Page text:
Offshore CO2 Storage Potential of the Mafla Continental Shelf, Eastern Gulf of Mexico

An estimated 40% of U.S. anthropogenic CO2 emissions is generated in the southeast, and a large proportion of these emissions is generated within 100 km of the coastline. Offshore storage of anthropogenic CO2may be an attractive solution to reduce emissions because of high capacity and uniform governmental ownership. This research focuses on determining the capacity and feasibility of storage in the outer continental shelf offshore of Mississippi, Alabama, and Florida (a.k.a., the MAFLA shelf).

Abundant data exist in the public domain that facilitate the assessment of offshore storage opportunities. More than 1,000 seismic reflection profiles are available in the region and provide exceptional imaging of the subsurface geologic architecture. Geophysical well logs are available from more than 1,100 wells. Velocity surveys are available from 71 of these wells and facilitate interpretation of seismic data in the depth domain. Reservoir pressure and geothermal data indicate that storage potential is greatest between depths 1 and 4 km.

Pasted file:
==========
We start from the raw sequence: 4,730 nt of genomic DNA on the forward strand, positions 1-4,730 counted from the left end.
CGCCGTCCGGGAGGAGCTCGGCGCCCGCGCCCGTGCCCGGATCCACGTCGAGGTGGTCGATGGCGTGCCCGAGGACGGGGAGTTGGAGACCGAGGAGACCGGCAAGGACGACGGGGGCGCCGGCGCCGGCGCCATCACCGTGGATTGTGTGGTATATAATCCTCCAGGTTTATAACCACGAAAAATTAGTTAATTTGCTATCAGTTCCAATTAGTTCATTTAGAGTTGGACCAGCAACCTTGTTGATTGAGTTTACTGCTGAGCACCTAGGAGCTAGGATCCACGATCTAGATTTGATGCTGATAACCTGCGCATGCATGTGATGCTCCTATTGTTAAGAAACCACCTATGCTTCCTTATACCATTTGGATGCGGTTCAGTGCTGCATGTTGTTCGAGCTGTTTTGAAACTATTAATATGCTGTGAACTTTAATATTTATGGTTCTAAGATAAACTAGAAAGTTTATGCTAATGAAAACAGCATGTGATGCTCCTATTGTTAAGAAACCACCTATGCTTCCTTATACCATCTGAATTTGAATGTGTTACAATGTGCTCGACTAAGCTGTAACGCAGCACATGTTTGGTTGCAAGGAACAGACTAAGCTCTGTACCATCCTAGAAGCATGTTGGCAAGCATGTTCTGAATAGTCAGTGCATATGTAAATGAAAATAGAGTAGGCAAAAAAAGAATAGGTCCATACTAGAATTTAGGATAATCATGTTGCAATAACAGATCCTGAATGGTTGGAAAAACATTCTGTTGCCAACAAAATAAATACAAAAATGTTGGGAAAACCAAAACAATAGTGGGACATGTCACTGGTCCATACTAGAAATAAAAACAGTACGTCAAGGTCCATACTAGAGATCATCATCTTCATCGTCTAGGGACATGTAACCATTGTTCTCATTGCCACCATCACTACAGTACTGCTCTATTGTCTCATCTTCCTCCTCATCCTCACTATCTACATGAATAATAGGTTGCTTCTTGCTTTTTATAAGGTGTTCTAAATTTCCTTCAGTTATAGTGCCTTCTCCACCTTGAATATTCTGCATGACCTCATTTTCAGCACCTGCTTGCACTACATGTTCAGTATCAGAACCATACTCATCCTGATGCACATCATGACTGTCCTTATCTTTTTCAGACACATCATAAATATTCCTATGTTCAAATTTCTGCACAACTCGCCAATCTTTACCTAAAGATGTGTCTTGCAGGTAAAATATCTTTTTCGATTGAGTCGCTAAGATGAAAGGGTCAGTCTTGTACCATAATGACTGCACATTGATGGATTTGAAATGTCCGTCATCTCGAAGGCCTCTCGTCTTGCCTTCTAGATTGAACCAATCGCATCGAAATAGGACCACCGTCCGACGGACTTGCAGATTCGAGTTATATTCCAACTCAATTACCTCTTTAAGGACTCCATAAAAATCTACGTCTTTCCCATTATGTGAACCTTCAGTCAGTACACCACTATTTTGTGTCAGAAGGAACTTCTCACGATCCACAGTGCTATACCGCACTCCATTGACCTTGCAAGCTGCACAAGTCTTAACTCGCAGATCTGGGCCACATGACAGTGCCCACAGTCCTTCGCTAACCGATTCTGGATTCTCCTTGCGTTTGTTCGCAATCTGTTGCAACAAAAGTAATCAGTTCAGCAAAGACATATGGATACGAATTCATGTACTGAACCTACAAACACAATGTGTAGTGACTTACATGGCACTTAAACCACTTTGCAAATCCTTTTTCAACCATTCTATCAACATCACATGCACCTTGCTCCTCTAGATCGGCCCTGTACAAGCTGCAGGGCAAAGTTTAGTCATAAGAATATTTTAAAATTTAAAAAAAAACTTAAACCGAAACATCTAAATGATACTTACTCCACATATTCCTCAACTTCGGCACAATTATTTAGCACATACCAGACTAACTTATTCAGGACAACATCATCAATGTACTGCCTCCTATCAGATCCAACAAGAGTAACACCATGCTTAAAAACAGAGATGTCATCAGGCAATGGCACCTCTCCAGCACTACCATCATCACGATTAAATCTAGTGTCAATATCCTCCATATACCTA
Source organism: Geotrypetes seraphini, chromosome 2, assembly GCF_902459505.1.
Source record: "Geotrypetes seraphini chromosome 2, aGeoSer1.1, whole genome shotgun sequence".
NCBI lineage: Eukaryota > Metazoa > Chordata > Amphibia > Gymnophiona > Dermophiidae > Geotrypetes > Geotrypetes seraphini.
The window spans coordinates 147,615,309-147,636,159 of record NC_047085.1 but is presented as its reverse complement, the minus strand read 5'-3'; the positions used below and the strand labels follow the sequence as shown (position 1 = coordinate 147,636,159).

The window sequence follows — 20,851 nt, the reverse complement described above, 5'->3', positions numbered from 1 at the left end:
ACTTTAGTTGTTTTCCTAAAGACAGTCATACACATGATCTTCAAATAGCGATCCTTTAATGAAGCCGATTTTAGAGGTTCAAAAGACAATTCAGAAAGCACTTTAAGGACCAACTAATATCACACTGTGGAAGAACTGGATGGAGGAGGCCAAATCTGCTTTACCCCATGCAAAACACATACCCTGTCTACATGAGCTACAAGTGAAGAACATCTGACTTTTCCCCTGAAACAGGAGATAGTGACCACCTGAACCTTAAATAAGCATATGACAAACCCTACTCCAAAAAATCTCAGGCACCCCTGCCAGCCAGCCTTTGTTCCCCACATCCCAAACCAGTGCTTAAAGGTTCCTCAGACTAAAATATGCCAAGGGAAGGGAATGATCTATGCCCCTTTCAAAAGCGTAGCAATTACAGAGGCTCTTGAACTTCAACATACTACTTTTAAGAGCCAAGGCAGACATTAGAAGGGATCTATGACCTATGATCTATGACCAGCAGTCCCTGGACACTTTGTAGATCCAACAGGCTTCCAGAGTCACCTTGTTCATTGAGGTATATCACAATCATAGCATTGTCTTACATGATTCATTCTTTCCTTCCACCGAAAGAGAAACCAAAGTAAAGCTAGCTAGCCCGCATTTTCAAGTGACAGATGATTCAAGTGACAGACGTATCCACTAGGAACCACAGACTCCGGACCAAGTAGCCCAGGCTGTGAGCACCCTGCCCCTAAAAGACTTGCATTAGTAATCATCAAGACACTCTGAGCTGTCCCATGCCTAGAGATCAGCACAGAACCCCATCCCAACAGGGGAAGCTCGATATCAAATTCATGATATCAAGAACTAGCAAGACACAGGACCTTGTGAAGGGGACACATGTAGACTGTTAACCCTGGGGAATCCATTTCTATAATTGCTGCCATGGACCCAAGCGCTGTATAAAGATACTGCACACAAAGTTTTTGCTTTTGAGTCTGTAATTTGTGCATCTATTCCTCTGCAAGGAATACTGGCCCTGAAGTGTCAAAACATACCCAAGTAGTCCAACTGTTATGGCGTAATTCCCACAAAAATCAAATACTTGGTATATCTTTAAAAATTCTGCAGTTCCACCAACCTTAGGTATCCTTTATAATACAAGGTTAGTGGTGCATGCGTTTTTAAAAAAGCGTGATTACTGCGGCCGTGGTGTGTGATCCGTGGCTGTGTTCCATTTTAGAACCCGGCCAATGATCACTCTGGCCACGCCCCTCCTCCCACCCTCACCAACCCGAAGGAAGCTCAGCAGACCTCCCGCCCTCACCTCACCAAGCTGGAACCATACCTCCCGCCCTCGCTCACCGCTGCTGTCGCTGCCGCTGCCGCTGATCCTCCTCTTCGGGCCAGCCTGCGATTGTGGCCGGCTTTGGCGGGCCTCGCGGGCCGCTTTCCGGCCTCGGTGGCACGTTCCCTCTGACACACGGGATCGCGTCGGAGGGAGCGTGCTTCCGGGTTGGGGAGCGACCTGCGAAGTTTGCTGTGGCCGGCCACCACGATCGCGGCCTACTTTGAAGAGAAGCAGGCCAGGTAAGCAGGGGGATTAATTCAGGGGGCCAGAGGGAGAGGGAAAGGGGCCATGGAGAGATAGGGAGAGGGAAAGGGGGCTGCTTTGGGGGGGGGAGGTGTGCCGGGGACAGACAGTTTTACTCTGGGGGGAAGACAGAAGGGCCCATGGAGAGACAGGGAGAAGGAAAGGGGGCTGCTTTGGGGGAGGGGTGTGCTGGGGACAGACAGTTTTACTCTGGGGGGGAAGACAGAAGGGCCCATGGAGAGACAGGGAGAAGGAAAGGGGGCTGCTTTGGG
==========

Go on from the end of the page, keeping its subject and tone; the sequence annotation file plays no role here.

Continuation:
Preliminary assessment indicates that the most attractive storage options in the region are in Cretaceous and Miocene sandstone units in the DeSoto Canyon Salt Basin offshore of Mississippi, Alabama, and the Florida Panhandle. In this area, mudstone and chalk formations constitute the principal confining units. Salt structures are diverse and include pillows, rollers, and diapirs. The West Florida Shelf contains an extensive Cretaceous carbonate platform, where porosity is developed principally in dolomite zones that underlie anhydrite seals. Ongoing work focuses on subsurface mapping and quantification of reservoir pore volume and CO2 storage capacity.